So stop fearing new knowledge. Don’t hide from alternative viewpoints. Lauded thinker Gregory Bateson wrote in Steps to an Ecology of Mind: “The only way out is spiritual, intellectual, and emotional revolution in which, finally, we learn to experience first hand the interloping connections between person and person, organism and organism, action and consequence.”

In other words: Don’t allow your thinking to be boxed up. Learn to draw connections between different fields of knowledge – natural and supernatural, secular and theological, man and nature, science and art. The one thing that holds them all together? The God who created them all.

So do a module on Charles Darwin, or choose to tackle the Problem of Evil for your next paper. And don’t keep your insights to yourself!

Share, engage, and debate, especially with your friends in Christian circles who’ve never had the chance to learn like you do. This is the season for constructive criticism and heated debates. Do not be afraid to be wrong; leave your ego at the door.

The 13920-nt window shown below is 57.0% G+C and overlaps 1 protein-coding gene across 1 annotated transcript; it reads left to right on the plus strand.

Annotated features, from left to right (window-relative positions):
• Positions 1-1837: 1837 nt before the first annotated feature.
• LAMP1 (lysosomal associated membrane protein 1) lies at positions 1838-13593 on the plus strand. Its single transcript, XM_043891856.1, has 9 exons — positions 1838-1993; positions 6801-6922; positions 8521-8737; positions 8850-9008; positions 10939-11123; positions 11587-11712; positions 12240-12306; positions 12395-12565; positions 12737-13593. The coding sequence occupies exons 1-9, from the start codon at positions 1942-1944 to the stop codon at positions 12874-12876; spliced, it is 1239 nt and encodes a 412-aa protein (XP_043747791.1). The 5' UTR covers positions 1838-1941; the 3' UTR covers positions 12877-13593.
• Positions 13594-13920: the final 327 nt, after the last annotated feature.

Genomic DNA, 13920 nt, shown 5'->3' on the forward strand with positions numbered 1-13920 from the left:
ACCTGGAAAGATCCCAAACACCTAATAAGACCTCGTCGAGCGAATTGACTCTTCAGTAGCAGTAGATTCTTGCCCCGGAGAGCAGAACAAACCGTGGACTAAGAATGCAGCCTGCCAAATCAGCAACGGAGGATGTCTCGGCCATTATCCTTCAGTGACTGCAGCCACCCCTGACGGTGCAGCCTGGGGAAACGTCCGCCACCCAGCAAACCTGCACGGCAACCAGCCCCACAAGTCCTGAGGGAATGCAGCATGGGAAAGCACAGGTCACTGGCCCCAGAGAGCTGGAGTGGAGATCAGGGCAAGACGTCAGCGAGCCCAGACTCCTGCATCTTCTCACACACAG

The Christian mind understands that truth, by itself, is left wanting; true worshippers worship in Spirit and in Truth.

We need to be continually connected with God throughout our intellectual struggles, asking Him for the wisdom to interpret and apply our newfound knowledge. Be intentionally prayerful as you pursue truth.


Finally, in an environment of constant debate and discourse, we need to defend His truth. Among those who know Him not, we’re called to be His witnesses — we who have tasted and seen His goodness first-hand in our lives.

So don’t simply settle to meet your course requirements and get good grades, but actively seek out chances to proclaim the truth of God.

And don’t fight the good fight alone. Join a Christian community which disciples people to follow Jesus. These are brothers and sisters who are going to go the extra mile for you because they have the love of Christ in them. Bearers of the cross of Christ, who are unashamed of Him, yet passionate for God’s truth in all areas of knowledge.

In the open arena of ideas that university life presents us with, there will always be moments for our faith to grow, as well as to share your faith as a witness of His glory and grace.

Don’t waste your three, four, or more years. Put on the mind of Christ — and gain wisdom, knowledge and understanding that will last you well beyond your campus crusade.